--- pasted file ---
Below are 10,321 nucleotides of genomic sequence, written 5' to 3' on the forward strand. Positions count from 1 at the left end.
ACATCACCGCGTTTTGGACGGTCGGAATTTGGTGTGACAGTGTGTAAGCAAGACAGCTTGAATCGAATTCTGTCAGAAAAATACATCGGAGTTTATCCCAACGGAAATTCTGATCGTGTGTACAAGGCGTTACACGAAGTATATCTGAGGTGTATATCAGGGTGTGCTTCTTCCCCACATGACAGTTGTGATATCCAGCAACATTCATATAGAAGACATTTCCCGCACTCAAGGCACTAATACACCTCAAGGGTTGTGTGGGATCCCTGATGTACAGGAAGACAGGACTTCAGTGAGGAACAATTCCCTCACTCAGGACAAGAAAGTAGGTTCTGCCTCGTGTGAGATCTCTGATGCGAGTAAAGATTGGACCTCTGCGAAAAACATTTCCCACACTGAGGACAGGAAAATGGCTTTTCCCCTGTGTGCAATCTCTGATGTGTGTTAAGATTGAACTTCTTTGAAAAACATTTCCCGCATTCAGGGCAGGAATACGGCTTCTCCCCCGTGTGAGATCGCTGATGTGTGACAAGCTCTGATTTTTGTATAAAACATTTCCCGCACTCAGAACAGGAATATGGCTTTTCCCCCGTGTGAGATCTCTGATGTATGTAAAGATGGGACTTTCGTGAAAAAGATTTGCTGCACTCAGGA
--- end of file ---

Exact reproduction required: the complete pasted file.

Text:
Below are 10,321 nucleotides of genomic sequence, written 5' to 3' on the forward strand. Positions count from 1 at the left end.
ACATCACCGCGTTTTGGACGGTCGGAATTTGGTGTGACAGTGTGTAAGCAAGACAGCTTGAATCGAATTCTGTCAGAAAAATACATCGGAGTTTATCCCAACGGAAATTCTGATCGTGTGTACAAGGCGTTACACGAAGTATATCTGAGGTGTATATCAGGGTGTGCTTCTTCCCCACATGACAGTTGTGATATCCAGCAACATTCATATAGAAGACATTTCCCGCACTCAAGGCACTAATACACCTCAAGGGTTGTGTGGGATCCCTGATGTACAGGAAGACAGGACTTCAGTGAGGAACAATTCCCTCACTCAGGACAAGAAAGTAGGTTCTGCCTCGTGTGAGATCTCTGATGCGAGTAAAGATTGGACCTCTGCGAAAAACATTTCCCACACTGAGGACAGGAAAATGGCTTTTCCCCTGTGTGCAATCTCTGATGTGTGTTAAGATTGAACTTCTTTGAAAAACATTTCCCGCATTCAGGGCAGGAATACGGCTTCTCCCCCGTGTGAGATCGCTGATGTGTGACAAGCTCTGATTTTTGTATAAAACATTTCCCGCACTCAGAACAGGAATATGGCTTTTCCCCCGTGTGAGATCTCTGATGTATGTAAAGATGGGACTTTCGTGAAAAAGATTTGCTGCACTCAGGA